Just a few days ago, Dr. Deborah Birx, the White House coronavirus response coordinator, announced that, “the next two weeks are extraordinarily important. This is the time to avoid shopping at the grocery store and pharmacy and do everything you can to keep your family and your friends safe.”
Since we are three weeks into the national quarantine, we are being forced to be creative in making a meal with what’s left in the pantry.
Non-perishables such as canned beans, soup, nut butter, frozen fruit, veggies, frozen meat, and toilet paper were the first to go from grocery shelves. Some of the basics are back in stock – but good luck with the toilet paper.
Now that we are to limit our grocery shopping, creating meals with the food in your pantry may fill your stomach, but is it nutritionally sound, and does it meet your body’s needs?
All athletes near and far, share one universal concern: “will my race be canceled?”
While some may lose their mojo, others dig deep and thrive on sticking to their training plan since it is therapeutic and brings stability and normalcy to the days. Additionally, working from home or being out of work allows more time for training, getting adequate sleep and recovery.
If you are smart, you’re making the most of your time by establishing healthy lifestyle habits, such as better sleep, consistent and mindful training, cleaning up the diet, yoga, meditation and foam rolling/mobility– just to name a few since lack of time is no longer a good excuse. *If you are a health care worker, in food production or sales or facilitating PPE availability, you are busy. We thank you for your service and for putting your health on the line for others.
Regardless of the disruption to your race season, take a moment to consider WHY you train/race in the first place. Certainly, we don’t train just to cross finish lines or collect shiny metals, right? No. We train for ourselves, for our physical and mental health, and to better ourselves each day. The resilience and grit acquired through training evolves and matures as we put in the time season after season. It is this resilience, grit, and perseverance that sustains us in rain and shine – and during the COVID-19 pandemic. So, stay true to yourself and stick with your training, nutrition, and recovery fueling even though the finish line has changed.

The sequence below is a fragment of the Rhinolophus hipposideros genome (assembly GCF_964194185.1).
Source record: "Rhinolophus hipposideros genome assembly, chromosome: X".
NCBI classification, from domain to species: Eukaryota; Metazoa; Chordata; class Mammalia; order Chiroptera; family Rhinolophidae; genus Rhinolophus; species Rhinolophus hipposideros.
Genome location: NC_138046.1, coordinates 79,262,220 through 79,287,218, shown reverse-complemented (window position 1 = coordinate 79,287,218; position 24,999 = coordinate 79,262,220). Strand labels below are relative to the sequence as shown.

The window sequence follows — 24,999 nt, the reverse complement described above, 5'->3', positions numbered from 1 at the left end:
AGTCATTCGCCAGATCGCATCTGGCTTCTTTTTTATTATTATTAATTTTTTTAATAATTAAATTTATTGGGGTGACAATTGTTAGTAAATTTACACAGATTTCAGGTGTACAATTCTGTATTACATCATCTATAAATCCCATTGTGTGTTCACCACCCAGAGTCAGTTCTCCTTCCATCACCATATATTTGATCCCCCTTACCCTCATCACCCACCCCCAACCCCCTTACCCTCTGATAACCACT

It’s essential to include a mix of carbohydrates, protein, and healthy fats at meals/snacks. Don’t worry if you are running low, there’s no need to risk making a trip to the store. I have a solution and one that will serve you well not only during this quarantine but also for years to come.
Both of these products contain the BCAA, leucine, the key stimulus of muscle protein synthesis. In addition, for non-animal eaters, there are vegan options.
What sets Cocoa Elite apart from other products?
First, not all chocolate is healthy. Cocoa Elite preserves the cocoa flavanol component of the cocoa bean. Cocoa flavanols are what make chocolate so good for you. Secondly, Cocoa Elite products are not registered as a supplement, but instead are a food that has a patented formulation of superior cocoa powder providing 400 mg of cocoa flavanols per serving. This high flavanol cocoa contains the appropriate carb/protein ratio for recovery fuel post-workout. In addition you can mix the whey protein with your choice of carbohydrate for a recovery snack or meal.
Finally, there is no need to worry about this product perishing during our quarantine. But I can’t promise you won’t run low especially when your housemates or family members taste the cocoa deliciousness.
If you do make it to the store, here is a list of ready to eat, non-perishable and refrigerated protein foods to keep on hand to ensure you are getting the protein your body needs.
Ready to eat protein foods:
- Canned salmon, tuna, sardines, chicken
- Nut butter
- Dried beans
- Canned lentils,
- Canned beans (garbanzo, kidney, black, refried, white, pinto, black-eyed)
Refrigerated/frozen protein foods:
- Cooked/uncooked meat
- Deli meat
- Milk, yogurt, cottage cheese
Susan Kitchen has a Master’s in Public Health and Nutrition. She is a registered and licensed dietitian and a certified sports dietitian. Susan is a USA Triathlon Level II endurance coach and an IRONMAN Certified Coach. Susan is also on the United States Olympic Committee sports dietitian registry.
All bloggers receive a small compensation for their contributions.*